In a Barbie society, it's just as hard to be a Ken.
Artwork by Anna Boyle
What comes to mind when you think of eating disorders? Whatever type you may think of, the stereotype of a frail, white girl is the picture for most of us. But, what about an overweight male? An Asian with a healthy Body Mass Index (BMI) but has self-destructive eating habits? A queer black person whose obsession with exercise and clean eating intrudes daily life? Those images probably don't come as intuitively, but the statistics say you may need to reconsider your prototype.
At the National Eating Disorder Association (NEDA) Walk on April 7, at Schenley Park, the lack of inclusiveness in the dialogue for eating disorders was explicitly brought up. One of the speakers at the event shared her journey of suffering and recovering from an eating disorder. She concluded her speech by questioning how her journey towards recovering may have differed if she did not fall into the traditional prototype of a person with an eating disorder. She probed whether she would have been treated the same way if she were in the LGBTQ+ community, male, a racial minority, or not emaciated. Her speech called for a demand for intersectional dialogue on eating disorders: one that sees no barriers from qualities such as race, gender, or sexuality.
I observed the attendees of the walk. Most were female, and the few males who were in the crowd were walking beside a woman and carrying a poster saying they walked for their fiancee or girlfriend. Perhaps the lack of male attendance lies in men showing solidarity and support through different means than women do. However, I could not help but wonder how many sufferers are out there and cast aside because they do not fit into the prototype and fear they may be treated or perceived as anyone but someone who suffers from a critical medical condition.
The reach of the lack of inclusiveness does not stop at a single walk. At various health centers on and near campus such as the University of Pittsburgh Medical Center (UPMC) and University Health Services (UHS), I have seen flyers about a group therapy program geared towards women who suffer from eating disorders. I understand that gender can play a role in health and recovery. Women may feel more comfortable opening up and may get more out of therapy if there is a treatment group with women who can better understand the psychological and physical toll that eating disorders take. However, never once have I seen either healthcare centers show any support for men with eating disorders. Getting help is hard enough; men should not have to face the additional obstacle of not having resources available.
One may argue that there isn't one for men because more women are impacted by eating disorders. However, as of 2016, over one-third of people with a diagnosable eating disorder are male. As many mental illnesses go undiagnosed, it would come as no surprise if the number of men who are not diagnosed with eating disorders but need treatment was significant enough to skew these numbers. Psychiatrist Kimberli McCallum estimates that up to 80 percent of men with eating disorders go around undiagnosed. Before thinking of eating disorders, many doctors might say the culprit of the health problems is gastrointestinal problems or thyroid problems. The apparent lack of participation or demand for such a support group may lie heavily on diagnoses going unknown and not having treatments inaccessible for many men.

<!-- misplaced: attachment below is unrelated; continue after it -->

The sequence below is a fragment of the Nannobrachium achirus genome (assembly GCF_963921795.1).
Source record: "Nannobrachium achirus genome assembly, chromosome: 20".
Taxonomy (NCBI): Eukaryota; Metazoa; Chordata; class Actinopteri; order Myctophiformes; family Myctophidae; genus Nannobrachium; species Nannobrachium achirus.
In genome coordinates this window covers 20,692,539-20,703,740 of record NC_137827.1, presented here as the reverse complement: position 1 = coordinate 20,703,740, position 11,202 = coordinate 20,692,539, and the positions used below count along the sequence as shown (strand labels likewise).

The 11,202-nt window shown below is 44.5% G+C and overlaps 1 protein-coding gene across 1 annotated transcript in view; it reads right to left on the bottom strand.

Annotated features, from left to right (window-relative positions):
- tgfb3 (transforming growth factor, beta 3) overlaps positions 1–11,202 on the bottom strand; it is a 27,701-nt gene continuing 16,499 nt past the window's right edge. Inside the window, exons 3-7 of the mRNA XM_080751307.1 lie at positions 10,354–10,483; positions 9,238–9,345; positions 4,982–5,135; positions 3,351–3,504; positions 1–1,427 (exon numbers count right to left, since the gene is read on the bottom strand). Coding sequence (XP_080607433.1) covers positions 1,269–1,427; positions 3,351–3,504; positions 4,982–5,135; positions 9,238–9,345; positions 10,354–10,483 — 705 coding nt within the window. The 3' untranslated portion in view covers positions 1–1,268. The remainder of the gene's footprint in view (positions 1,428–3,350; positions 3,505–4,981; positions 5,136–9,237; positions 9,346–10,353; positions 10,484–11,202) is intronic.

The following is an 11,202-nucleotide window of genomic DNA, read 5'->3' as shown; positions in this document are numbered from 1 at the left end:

Furthermore, we must acknowledge that unrealistic beauty standards are not exclusive to women. We are all familiar and conscious of the standards imposed on women: picture a skinny hourglass body and thigh gap grazing the cover of Sports Illustrated or on the runway. Most of us are aware of the extent Photoshop is used to enhance photos of women. The rise in awareness has led to companies such as Target and Aerie to have photoshop-free models, advertising them as "real" women. Although we should maintain transparency when it comes to Photoshop usage in magazines and social media, where is the awareness of male beauty standards and photoshopped male models?
Think of the "ideal" male body: lean and muscular usually pops into mind. However, how many ad campaigns have you seen going against that grain? In order to achieve that ideal male body, men often have to sacrifice their mental and physical health. Bodybuilders boast their low body fat percentage, which can go even lower than five percent. To put that number in perspective, the average male body fat percentage lies around fifteen to twenty percent, three percent being absolutely vital. Although most of them do not keep that ratio when they are not in the limelight, they are being presented as people with sustainable and attainable bodies. Consequently, men can be put under the notion that they, too, should reach these ideals. Men's struggle to reach these unsustainable bodies mirror those that women face when reaching their respective "ideal" bodies: coldness, low energy, negative change in mood, and poorer physical health, to name a few.
Eating disorders are the deadliest mental illnesses. To combat this, we must not look at one demographic who suffers; we must reach out to all who suffer. In order to do so, we must remain cognizant of factors that impact not just women but men. We must keep dialogue and resources open and accessible to anyone regardless of their identity. Fighting an eating disorder is hard enough by itself; we should not implement barriers that make it even more difficult for others to recover.